On the afternoon of April 28, 2014, Noxapater farmer Charlie Wilkes was out picking up feed pans in his eight poultry houses when his wife Cindy called to warn him of an approaching storm.
“I came in the house at about 4 p.m., and 10 minutes later, the tornado warnings sounded,” Charlie recalls.
The couple fled to their underground storm shelter in the floor of their two-car garage with their daughters – Joleigh, 17, and Jenna, 12.
Within minutes, a tornado tore through their farm. They could feel the shelter shake and heard what sounded like “jet airplanes flying overhead.” The metal door over their heads rolled up with the wind and debris flew into the shelter.
“The pressure from the tornado was so great, it made my head hurt,” Charlie says. “When the shelter door rolled up, we could see that the carport was gone.”
A Farm Destroyed
That was just the beginning. The family emerged from the shelter to find they had lost their home, compost shed, hay barn, two cow barns and all eight of their poultry houses. More than 220,000 dead chickens littered the ground.
As a contract grower for Tyson, Wilkes raises chickens for 38 days or until they mature to four-and-a-half pounds.
His eight aluminum- and wood-framed poultry houses held 28,500 broiler chickens apiece. Other growers in the area also lost birds.
Ray Ables, a production manager for Tyson, says the company has more than 1,500 contracted chicken houses in Mississippi.
Thirty were destroyed in the April tornado and 10 more were badly damaged.
Weather events such as this one can have a ripple effect all the way to the consumer, causing food shortages and higher prices. Fortunately, this one did not.
“We lost 400,000 broilers and 40,000 hens because of the storm,” Ables says. “These birds were at various stages of production and age and would have been processed at different weeks later on. There was a gap in processing when it came time to process those birds because they weren’t there. But because the ages and processing times were spread out over several weeks, we were able to maintain service to our customers with the help of our other locations’ supply.”
The hen houses that were destroyed meant a shortened local egg supply, but Tyson was able to get hatching eggs from other locations and hold their other hens longer to make up for the weekly eggs needed.
“If the tornadoes in April had picked 30 hen houses to destroy, our hatching egg supply would have been cut drastically,” Ables says.
Weather’s Effect on Agriculture
Droughts and extreme temperatures also take their toll on farmers, sometimes all the way to grocery store shelves.
Tom Tabler, extension professor in the Poultry Science Department at Mississippi State University, says last winter’s extremely cold temperatures meant many poultry producers had to spend a lot of their income on propane to heat their chicken houses.
“Consumers don’t always realize how much the food they buy is tied to the weather,” Tabler says. “Droughts, for example, cause us to pay higher prices because the weather patterns cause the food supply to decrease. If people don’t live closely to agriculture, they usually don’t understand how much the weather affects their food – whether they’ll have access to it, and if they do, can they afford it? We all depend on farmers for our food, but farmers are at the mercy of Mother Nature.”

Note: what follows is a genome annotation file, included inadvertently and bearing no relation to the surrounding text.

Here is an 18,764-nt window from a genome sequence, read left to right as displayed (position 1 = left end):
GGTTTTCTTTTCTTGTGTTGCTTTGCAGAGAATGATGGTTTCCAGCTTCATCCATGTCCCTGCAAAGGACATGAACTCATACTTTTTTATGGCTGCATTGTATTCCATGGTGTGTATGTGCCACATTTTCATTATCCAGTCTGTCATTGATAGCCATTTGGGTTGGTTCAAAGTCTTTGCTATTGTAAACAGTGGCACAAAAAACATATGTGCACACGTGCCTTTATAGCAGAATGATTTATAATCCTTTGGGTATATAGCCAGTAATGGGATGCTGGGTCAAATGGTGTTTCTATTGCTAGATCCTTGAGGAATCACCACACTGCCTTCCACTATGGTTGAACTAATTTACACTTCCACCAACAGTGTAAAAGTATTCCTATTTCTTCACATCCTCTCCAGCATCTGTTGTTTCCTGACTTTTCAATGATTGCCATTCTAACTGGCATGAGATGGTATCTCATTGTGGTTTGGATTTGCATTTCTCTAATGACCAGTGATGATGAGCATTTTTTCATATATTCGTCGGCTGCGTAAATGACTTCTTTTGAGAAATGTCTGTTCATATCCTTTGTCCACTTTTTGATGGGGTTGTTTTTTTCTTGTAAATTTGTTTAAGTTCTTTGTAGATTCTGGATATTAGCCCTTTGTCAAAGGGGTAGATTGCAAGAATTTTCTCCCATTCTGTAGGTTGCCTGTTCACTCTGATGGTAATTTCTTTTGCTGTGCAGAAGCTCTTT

After the April tornado, Tabler helped coordinate relief efforts in Louisville, moderating informational meetings and matching up storm victims with representatives from the Federal Emergency Management Agency, Mississippi Emergency Management Agency, Mississippi Board of Animal Health, as well as other state and federal agencies.
“At times, it seemed like chaos. The initial shock had to wear off and people had to get their bearings,” Tabler says. “I had seen chicken houses blown away by tornadoes before, but never to this extreme with whole farms gone.”
The week after the storm, Tyson team member volunteers worked in shifts to prepare more than 20,000 protein-packed meals for storm victims and volunteers working in the Louisville area. Many team members who work at the Carthage facility and live in the Louisville area were directly affected.
Rebuilding a Farm
With the help of insurance, Charlie and Cindy Wilkes have rebuilt their poultry houses and were on schedule to receive their first supply of chickens from Tyson in November of 2014. Their house is yet to be rebuilt.
In the meantime, they are staying in a cabin that belongs to Cindy’s parents. Despite all the hardships they’ve faced, Charlie has managed to keep a sense of humor.
“I tell everybody now, ‘Don’t ever second-guess nature,’” he says, then chuckles. “My wife had been wishing for a remodeled kitchen. I told her, ‘Be careful what you wish for.’”
The Wilkes want to thank everyone who helped with cleanup.
“There was debris everywhere, and our neighbors, community, churches, Tyson employees and Samaritan’s Purse came to help us,” Charlie says.
Tabler says Mississippi farmers who suffered damage had to first assess if they even wanted to rebuild.
“But they love what they do so much, and they want it to be there for future generations, so they’re willing to risk it all again,” Tabler says. “They’re undeterred and ready to rebuild.”